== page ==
The Widening Breach: Evolutionism in the Mirror of Cosmology

Whitall N. Perry

(Barlow: Quinta Essentia, 1995)

ISBN 1870196 139

pp. x, 109


Muzaffar Iqbal



Billions of years ago, primal ‘cosmic dust’ arrived at a tropismatic molecular organization of the amino acid constituents of protein, providing us the biochemical components of protoplasm. Then either through sophisticated filter-passing viruses or some other mechanism, this inanimate matter went through the mysterious transformation and became animate. Through evolutionary process and after passing through several stages, this matter became bacteria--the immediate ancestor of protozoa. Thus life started.

            This is how evolutionists start the long story of creation. Different evolutionary theories differ in details, in the routes and paths that this inanimate object takes but they are all based on the same general principle that this matter enjoys an unlimited autonomy in space and time. Thus for the evolutionists, the inanimate matter as ‘object’ exists without the pole ‘subject’.

            This theory has been challenged from so many perspectives, The Widening Breach challenges it from a cosmological standpoint. This refutation is based on the simple fact that Evolutionism suffers from a missing link and that there exists “no prerogative, cosmic principle or law by which this inanimate and subjectless--hence limited--pristine stuff could from its inception maintain over measureless time a perfect self-containment”. The author asks:


            The point of all this is to ask simply, why should the pair subject-object alone, on the plane of manifested existence not be a ‘pair’, but be free from the ‘tyranny’ of interdependence or linkage to which all the other listed and unlisted terms without exception are subjected?


            Twenty-four years after the publication of his monumental A Treasury of Traditional Wisdom, Whitall Perry has come up with an intricate refutation of one of the most prevailing “scientific” theories of our times--a theory which has far-reaching implications. Drawing on the spiritual resources of traditional wisdom, the author takes apart the whole edifice of evolutionism, as if piece by piece, refutes it and reconstructs the traditional worldview in a clear but, at times, complex prose. The book is divided into six chapters (“The Missing Link”; “Creation ex Nihilo”; “Contours of the Primordial Tradition”; “Realism to Nominalism: The Watershed” and “The Sundoor”) and contains a list of suggested reading.


            Using a wide range of traditional sources, the author attempts to place the subject/object polarity in its proper frame of reference. He affirms the primordial truth that the Being of all beings is but only one Being and that polarities appear only at the manifest plane of reality. This subject/object relationship is essentially the linchpin for the whole argument against evolutionism for there can be no object without a subject. Evolutionists may claim that one pole of a duality can exist in the total and unqualified nonexistence of its corollary or counterpart but such claims can not be valid for the simple reason that in the whole of manifest universe, not a single example can be found to support this claim. On the other hand, the manifest universe is full of Subject/Object relationships which are expressed in numerous phenomena--the regularity with which the heavenly objects move, the unerring functioning of all the laws of matter according to their properties and the inter-play of a wide range of dualities to produce logical results in the phenomenal world.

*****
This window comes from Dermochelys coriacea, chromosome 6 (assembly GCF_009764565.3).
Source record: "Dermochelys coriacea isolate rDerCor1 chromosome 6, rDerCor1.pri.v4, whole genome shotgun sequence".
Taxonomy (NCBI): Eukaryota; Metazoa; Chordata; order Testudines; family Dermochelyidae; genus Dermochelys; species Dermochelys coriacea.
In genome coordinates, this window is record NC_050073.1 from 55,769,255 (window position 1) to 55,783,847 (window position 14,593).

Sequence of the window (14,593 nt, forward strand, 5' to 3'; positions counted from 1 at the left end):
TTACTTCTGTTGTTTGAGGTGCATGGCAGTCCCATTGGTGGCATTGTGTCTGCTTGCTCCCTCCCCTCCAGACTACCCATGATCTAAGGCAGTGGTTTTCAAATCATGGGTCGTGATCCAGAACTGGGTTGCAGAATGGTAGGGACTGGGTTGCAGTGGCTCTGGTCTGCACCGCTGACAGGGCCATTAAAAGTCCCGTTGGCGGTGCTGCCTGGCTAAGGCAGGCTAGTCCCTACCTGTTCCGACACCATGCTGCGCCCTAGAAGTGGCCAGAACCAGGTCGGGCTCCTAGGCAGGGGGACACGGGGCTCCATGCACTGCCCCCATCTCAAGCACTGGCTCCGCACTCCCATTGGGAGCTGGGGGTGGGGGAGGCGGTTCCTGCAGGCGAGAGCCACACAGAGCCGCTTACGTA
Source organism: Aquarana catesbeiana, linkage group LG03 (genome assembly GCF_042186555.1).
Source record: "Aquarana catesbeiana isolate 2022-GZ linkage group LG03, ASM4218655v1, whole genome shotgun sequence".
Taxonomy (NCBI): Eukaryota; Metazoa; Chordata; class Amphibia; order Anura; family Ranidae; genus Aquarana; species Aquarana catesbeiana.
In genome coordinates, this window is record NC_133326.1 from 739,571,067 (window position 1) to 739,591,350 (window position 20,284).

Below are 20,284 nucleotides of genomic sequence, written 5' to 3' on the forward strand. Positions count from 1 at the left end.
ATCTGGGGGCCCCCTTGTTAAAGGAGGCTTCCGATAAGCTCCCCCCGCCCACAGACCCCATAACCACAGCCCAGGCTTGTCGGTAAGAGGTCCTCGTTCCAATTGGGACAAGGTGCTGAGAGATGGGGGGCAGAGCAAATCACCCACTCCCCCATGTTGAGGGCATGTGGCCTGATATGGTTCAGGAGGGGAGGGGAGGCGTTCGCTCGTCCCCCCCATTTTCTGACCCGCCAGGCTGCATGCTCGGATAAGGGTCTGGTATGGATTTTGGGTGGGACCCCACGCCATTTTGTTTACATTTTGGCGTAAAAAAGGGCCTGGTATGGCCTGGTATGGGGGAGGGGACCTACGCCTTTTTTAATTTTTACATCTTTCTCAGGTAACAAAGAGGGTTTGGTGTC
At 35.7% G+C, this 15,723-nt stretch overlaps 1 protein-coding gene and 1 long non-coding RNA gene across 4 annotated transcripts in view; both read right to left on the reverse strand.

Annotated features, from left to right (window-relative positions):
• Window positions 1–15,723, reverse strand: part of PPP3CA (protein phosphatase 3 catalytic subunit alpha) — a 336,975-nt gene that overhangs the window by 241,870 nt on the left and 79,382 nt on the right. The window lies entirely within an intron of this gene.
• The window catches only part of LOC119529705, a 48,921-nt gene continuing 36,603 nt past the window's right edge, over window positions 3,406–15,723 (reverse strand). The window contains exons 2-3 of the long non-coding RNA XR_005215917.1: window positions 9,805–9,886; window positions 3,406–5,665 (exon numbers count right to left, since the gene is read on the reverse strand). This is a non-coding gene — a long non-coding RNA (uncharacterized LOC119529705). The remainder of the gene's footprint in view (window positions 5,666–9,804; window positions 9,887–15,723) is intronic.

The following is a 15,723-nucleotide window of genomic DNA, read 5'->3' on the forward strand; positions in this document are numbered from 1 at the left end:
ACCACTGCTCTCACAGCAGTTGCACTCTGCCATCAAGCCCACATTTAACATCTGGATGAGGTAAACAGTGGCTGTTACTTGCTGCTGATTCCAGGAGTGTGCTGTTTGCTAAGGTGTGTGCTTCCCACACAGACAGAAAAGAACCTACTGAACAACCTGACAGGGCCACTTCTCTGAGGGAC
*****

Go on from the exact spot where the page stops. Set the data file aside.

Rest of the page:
Our world is merely one level of existence characterized by manifestation, individuation and action and the prototype for this polarity is Subject/Object. At another level, man himself is seen in the form of soul and body duality--the link between the inward consciousness (the subject) and the outward body (the object) being Life. Since a total separation of subject from object would mean immediate death, one cannot conceive of a universe (object) without a Creator (Subject). Quoting the words of the Welsh bard, Dafydd ap Gwilym (c.1340-1400), the author puts it simply: ‘A world without God is a world of nothing.’


            Traditional Wisdom has always maintained that in this manifest world, the flow is from the higher to the lower and not otherwise. Evolutionists envision the process in the inverse direction, from below upwards, outwards to inwards, ascending from quantity towards quality, the higher evolving from the lower. The traditional view of creation has no room for any kind of mutation of the created beings. The Creator created man by a simple process: He breathed life into the ‘dust’ out of which Adam was formed; or in other words, He said Be and it was. At a later stage, Adam is exteriorized into man-and-woman polarization and they remained in that state as long as they obeyed God by abstaining from the fruit of the Tree. Thus cosmologically speaking, if one were to accept the claim of evolutionism then one would have to reverse the whole scheme of things: “the Gospel of St. John inverted to read: And the flesh was made Word.”